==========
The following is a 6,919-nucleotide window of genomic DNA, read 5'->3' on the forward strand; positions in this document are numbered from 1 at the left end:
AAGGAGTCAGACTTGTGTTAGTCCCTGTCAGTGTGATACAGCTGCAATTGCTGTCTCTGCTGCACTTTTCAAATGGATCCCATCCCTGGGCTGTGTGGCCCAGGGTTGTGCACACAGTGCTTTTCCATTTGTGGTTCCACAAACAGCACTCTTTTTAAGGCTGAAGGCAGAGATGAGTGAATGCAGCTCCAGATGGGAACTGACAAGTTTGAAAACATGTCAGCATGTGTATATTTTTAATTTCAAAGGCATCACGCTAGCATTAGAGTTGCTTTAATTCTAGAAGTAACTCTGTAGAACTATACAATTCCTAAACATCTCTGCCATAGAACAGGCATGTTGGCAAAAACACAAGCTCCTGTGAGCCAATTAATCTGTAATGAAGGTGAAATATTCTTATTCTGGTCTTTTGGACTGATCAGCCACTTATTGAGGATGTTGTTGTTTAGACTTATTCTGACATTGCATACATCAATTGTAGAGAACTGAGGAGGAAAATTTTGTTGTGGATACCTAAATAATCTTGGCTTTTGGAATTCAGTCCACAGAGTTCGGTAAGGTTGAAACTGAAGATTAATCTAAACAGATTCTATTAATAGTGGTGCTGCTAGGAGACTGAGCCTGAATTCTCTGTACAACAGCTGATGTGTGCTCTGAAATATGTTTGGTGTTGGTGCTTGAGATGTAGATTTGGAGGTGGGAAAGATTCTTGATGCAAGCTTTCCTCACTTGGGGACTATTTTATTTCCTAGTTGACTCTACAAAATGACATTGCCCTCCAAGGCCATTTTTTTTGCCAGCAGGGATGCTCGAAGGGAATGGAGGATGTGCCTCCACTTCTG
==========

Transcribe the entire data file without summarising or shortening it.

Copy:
The following is a 6,919-nucleotide window of genomic DNA, read 5'->3' on the forward strand; positions in this document are numbered from 1 at the left end:
AAGGAGTCAGACTTGTGTTAGTCCCTGTCAGTGTGATACAGCTGCAATTGCTGTCTCTGCTGCACTTTTCAAATGGATCCCATCCCTGGGCTGTGTGGCCCAGGGTTGTGCACACAGTGCTTTTCCATTTGTGGTTCCACAAACAGCACTCTTTTTAAGGCTGAAGGCAGAGATGAGTGAATGCAGCTCCAGATGGGAACTGACAAGTTTGAAAACATGTCAGCATGTGTATATTTTTAATTTCAAAGGCATCACGCTAGCATTAGAGTTGCTTTAATTCTAGAAGTAACTCTGTAGAACTATACAATTCCTAAACATCTCTGCCATAGAACAGGCATGTTGGCAAAAACACAAGCTCCTGTGAGCCAATTAATCTGTAATGAAGGTGAAATATTCTTATTCTGGTCTTTTGGACTGATCAGCCACTTATTGAGGATGTTGTTGTTTAGACTTATTCTGACATTGCATACATCAATTGTAGAGAACTGAGGAGGAAAATTTTGTTGTGGATACCTAAATAATCTTGGCTTTTGGAATTCAGTCCACAGAGTTCGGTAAGGTTGAAACTGAAGATTAATCTAAACAGATTCTATTAATAGTGGTGCTGCTAGGAGACTGAGCCTGAATTCTCTGTACAACAGCTGATGTGTGCTCTGAAATATGTTTGGTGTTGGTGCTTGAGATGTAGATTTGGAGGTGGGAAAGATTCTTGATGCAAGCTTTCCTCACTTGGGGACTATTTTATTTCCTAGTTGACTCTACAAAATGACATTGCCCTCCAAGGCCATTTTTTTTGCCAGCAGGGATGCTCGAAGGGAATGGAGGATGTGCCTCCACTTCTG